First you picture that 500 (apples) really has an invisible decimal point after it (like 500. - but you can't see it.)

So, even though you really want to find 20%...

First find 10% because it's really easy to do. (If you move the decimal point over one place toward your left hand you'll get 50 (or 50. if you imagine the invisible decimal point).

Now that you know 10% of 500 is 50 it's really easy to just think of two times 50 in order to find 20% (because you know that two 10's make 20). 2 times 50 is 100. That means that 20% of 500 is 100.

If you want to make the numbers even smaller and easier to deal with (on a problem like this one)...

Instead of finding 10% to make things easier, find 1%.

The reason it can help to find 1% first is because all you need to do to find the 20% (which is really what you want to do) is multiply 1% times 20 (because 20 1%'s will be 20%).

For example, with the 500 all you have to do is know that because percent always involves hundredths, 1% is 5.

(1% of 300 would be 3. 1% of 600 would be 6. etc. etc.)

If you need to move the decimal point toward your left hand in order to find 1% you would move it two places. At the bottom I'll make a comment about moving the decimal point over.

So, now that you've figured out that 1% of 500 is 5; if you want to know what 20% is you just multiply that 5 times 20. (5 "single/1 percents" times 20, because you really want to end up knowing what 20% is).

Why? Because there are 20 1-percents in 20 percent.

To check that the answer is right here's what you can think of:

100% always means ALL of something. 20% means PART of something. If you know that there are 5 20's in 100, the way to check your answer is to think of how many 20's (or how many "twenty percents) there are in 100. You probably already know in your head that there are 5 20's in 100.

That would mean that if you think of how of the answer you got for 20% (which was 100) and multiply times 5 it will show that you end up with the 500 (apples) you started with.

Moving the decimal point over one place toward your left hand means "dividing the number by 10". "Dividing by 10 is the same thing as finding 10%.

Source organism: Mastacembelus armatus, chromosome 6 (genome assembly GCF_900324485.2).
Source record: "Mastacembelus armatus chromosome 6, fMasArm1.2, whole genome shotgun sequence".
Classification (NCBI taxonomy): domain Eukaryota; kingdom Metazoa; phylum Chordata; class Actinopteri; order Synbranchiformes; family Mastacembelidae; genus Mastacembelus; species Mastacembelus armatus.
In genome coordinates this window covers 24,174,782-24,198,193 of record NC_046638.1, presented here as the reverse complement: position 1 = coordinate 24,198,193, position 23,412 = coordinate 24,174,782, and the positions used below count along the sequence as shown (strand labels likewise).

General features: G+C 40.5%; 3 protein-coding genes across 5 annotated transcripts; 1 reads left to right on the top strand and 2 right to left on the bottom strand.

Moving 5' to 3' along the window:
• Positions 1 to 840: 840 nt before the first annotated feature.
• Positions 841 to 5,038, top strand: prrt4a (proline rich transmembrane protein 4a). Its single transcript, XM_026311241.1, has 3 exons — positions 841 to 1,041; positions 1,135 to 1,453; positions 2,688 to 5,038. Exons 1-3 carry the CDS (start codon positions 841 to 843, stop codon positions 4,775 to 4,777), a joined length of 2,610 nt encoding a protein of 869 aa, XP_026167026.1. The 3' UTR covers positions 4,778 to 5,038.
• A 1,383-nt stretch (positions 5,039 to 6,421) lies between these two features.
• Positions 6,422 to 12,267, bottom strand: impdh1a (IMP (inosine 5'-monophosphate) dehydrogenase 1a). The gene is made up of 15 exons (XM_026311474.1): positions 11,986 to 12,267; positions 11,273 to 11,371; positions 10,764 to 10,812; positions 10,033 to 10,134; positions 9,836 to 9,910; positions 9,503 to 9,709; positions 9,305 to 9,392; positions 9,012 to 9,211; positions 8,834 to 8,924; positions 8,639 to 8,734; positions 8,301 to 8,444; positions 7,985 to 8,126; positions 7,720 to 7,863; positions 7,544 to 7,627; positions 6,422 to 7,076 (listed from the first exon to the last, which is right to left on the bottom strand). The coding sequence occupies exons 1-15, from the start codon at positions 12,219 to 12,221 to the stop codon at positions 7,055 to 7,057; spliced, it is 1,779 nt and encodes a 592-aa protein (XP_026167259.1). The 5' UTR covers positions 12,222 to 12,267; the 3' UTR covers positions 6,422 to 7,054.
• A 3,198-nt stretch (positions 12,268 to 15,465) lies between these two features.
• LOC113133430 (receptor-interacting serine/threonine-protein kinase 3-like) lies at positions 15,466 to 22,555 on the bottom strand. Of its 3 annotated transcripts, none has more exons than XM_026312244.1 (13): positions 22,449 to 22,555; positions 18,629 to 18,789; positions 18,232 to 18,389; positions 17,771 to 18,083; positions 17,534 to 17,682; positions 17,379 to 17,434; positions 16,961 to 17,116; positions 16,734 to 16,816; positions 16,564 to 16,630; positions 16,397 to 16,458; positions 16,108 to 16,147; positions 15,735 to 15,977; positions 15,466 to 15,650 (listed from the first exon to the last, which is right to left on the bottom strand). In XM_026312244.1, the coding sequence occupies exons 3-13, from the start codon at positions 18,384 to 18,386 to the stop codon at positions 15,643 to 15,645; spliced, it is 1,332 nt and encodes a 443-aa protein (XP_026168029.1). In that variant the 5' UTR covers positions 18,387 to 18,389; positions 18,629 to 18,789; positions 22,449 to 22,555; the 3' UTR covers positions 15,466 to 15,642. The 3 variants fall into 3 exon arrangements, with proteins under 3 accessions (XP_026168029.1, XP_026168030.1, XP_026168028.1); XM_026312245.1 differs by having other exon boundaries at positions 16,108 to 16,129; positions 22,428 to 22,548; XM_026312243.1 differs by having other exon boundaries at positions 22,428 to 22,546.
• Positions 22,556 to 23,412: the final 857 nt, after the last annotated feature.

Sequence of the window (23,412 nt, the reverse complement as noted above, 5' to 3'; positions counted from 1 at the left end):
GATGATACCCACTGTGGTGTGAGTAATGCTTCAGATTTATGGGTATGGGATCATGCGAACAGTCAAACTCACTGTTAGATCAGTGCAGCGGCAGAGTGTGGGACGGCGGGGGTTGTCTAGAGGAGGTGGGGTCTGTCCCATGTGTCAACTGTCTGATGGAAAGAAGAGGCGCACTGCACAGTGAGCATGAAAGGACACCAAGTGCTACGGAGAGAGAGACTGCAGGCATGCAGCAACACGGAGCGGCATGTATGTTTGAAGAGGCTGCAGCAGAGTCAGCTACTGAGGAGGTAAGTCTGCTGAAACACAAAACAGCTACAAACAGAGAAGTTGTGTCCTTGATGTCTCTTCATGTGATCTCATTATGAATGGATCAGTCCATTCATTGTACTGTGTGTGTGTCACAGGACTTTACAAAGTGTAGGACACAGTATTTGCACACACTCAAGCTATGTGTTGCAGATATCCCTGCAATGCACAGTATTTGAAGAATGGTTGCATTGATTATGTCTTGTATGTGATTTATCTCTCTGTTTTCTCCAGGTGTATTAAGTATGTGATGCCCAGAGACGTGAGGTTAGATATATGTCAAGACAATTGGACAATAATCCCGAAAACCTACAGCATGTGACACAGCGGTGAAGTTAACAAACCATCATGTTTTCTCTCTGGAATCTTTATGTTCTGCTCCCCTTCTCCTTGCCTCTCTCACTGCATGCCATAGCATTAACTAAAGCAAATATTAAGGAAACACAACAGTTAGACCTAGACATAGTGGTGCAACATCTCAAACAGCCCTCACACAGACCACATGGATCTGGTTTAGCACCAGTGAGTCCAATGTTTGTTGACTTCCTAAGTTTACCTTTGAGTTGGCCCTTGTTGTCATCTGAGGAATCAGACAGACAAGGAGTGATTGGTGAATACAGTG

Moving the decimal point over two places toward your left hand means "dividing the number by 100". Dividing the number by 100 and finding 1% are the same thing.

With a little trickier kind of problem like: 13% of 500 you could do something like...

Think of 10% of 500 (by moving the decimal point so to get 50 instead of 500). So now you know that 50 is 10% of 500, but you really need to know what 13% is. Remember that 50 is 10% and then do step two:

Think of 1% of 500.

(Either by picturing moving the decimal point over two places and getting 5; or else by thinking of one tenth of the 50 you got (because there are 10 "single percents" in 10%).

1% of 500 is 5.

Now that you know 1% is 5 all you need to do to figure out how much that extra 3% is (that we left out of the 13% when we only figured out how much 10% is).

Just multiply the 5 you got for 1%) by 3 (because you really want 3%, not just 1%). 5 times 3 is 15.

To figure out 13% of 500 then, just add the 10% and the 3% you got (which was 50 for the 10% and 15 for the 3%).

Since 50 plus 15 equals 65, that means that 65 is 13% of 500.

Rod, I know this one example of percents of 500 doesn't really do it; but what would probably help you get how to figure out many percentages in your head would be if you think up problems yourself, finding different percentages of 100.

Find 10% of 100 (it's easy - remember? Just move the decimal point over one place).

Find 20% of 100. Just find different percentages of 100 (simple ones at first, like 40%, 50%, etc.).

Then try to find things like 45% of 100 or 65% of 100.

(To find 45% find 40% and 5% and add them together. To find 65% find 60% and 5% and add them together.)

(To find 40% think of 10% first and then multiply it times 4. To find 60% think of 10% first and multiply that times 6.)

To find 5% of a number think of what 1% and then multiply that by 5. To find 6% of a number think of what 1% is and multiply that by 6. etc. etc.

Hope some of this helps.

• dan

9 years ago

oh and one more think sorry Lisa

1199 is the price and i picked it up for \$700 what is that as a discount off 1199? I know 30% off 1000 is 700

• Rod

9 years ago